Roughly a year ago, I sat with Ted over a now widely publicised cup of coffee. We talked about all kinds of crazy ideas for games we could make – but the reality was, if we were going to actually make a fun game in time for Creative Day, we needed to use the existing Fable engine rather than writing something from scratch – or we were going to end up with showing a slideshow of some really crazy ideas we came up with in the staff canteen one day.
Using an engine that had already been made and modifying this to a 4-player smash-em-up didn’t leave me whole lot to do – the vast majority of the demo would be programming work from a really tall clever man called Alex Dowdeswell and some level scripting from Ted.
So rather than help come up with an idea and tell people what to do (note: this is what Producers do) I set about working out how I could play about with an art style in an engine that was really set up to make Fable look like Fable. My mind rolled back to three things that had happened during the development of Fable III; a painterly effect that Senior Programmer Martin Bell created in a happy accident that was never used, the huge amount of work and art that had already gone into the 3d world map and also a Demon Door level that Level Designer Charlton Edwards had created for some Fable III DLC.
The Demon Door used assets from the 3d world map to make a little toy-town level which the hero ran around; I thought this was not only really charming – but it would make for a great, fun art style if it was pushed as far as was possible. It would also mean I could cheekily claim I had made hundreds of art assets for Creative Day, and clever, tall people would like me.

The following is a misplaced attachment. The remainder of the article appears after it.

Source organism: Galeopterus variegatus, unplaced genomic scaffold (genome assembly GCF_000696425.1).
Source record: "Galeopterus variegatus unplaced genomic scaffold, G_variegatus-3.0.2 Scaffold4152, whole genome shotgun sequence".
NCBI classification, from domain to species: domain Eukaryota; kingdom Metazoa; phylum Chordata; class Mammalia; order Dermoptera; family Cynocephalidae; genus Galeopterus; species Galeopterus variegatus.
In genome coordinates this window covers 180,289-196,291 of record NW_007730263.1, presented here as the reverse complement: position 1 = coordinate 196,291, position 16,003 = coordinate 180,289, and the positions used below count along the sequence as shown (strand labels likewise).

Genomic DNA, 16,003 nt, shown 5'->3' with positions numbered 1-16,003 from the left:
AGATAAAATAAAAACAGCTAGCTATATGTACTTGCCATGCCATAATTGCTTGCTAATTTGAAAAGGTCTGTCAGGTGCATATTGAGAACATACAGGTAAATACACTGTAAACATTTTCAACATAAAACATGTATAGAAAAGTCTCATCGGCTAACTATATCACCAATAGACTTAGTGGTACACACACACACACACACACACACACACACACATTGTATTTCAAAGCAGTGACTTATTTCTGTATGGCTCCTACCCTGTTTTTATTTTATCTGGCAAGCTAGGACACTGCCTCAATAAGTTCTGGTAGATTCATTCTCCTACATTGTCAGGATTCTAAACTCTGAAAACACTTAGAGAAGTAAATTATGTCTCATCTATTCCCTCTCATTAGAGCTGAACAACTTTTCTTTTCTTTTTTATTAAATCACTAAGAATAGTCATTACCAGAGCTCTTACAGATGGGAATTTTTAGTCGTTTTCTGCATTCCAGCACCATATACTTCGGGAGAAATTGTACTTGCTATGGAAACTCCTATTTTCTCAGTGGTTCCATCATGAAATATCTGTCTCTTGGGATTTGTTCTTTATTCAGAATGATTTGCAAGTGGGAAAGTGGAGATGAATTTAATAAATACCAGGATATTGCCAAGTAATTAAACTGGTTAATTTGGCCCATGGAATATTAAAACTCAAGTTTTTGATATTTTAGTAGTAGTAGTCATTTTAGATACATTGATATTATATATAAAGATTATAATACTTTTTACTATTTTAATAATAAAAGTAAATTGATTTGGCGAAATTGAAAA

I spoke to Lead Engine Programmer/Space Cadet, Don Williamson about some ideas I had and whether it was possible to add the code Martin had written back in to the game, whilst combining it with some post processing wizardry (a way of taking how the art looks once it’s all in the game, and applying a ‘look’ to the whole screen as you play the game in real-time).
The code was very cleverly added back in, and I did what all the very best artists tend to do – mess about in ways you’re probably not meant to. I set all the numbers to negative values (‘You can set it to any value from 1 to 128’ – sorry, Don) – and it turned out to make some really great looking cell shaded effect!
To my (and Don’s) surprise, it was a great proof of concept. We (more accurately, they) continued to play about with all kinds of engine cleverness and post processing tricks from depth of field ideas such as tilt-shift and bokeh (search for these words in the image section of any browser to better explain anything I could type in words), to cross-hatching rendering for the environments and sky, to really toonify the world and make them look hand drawn.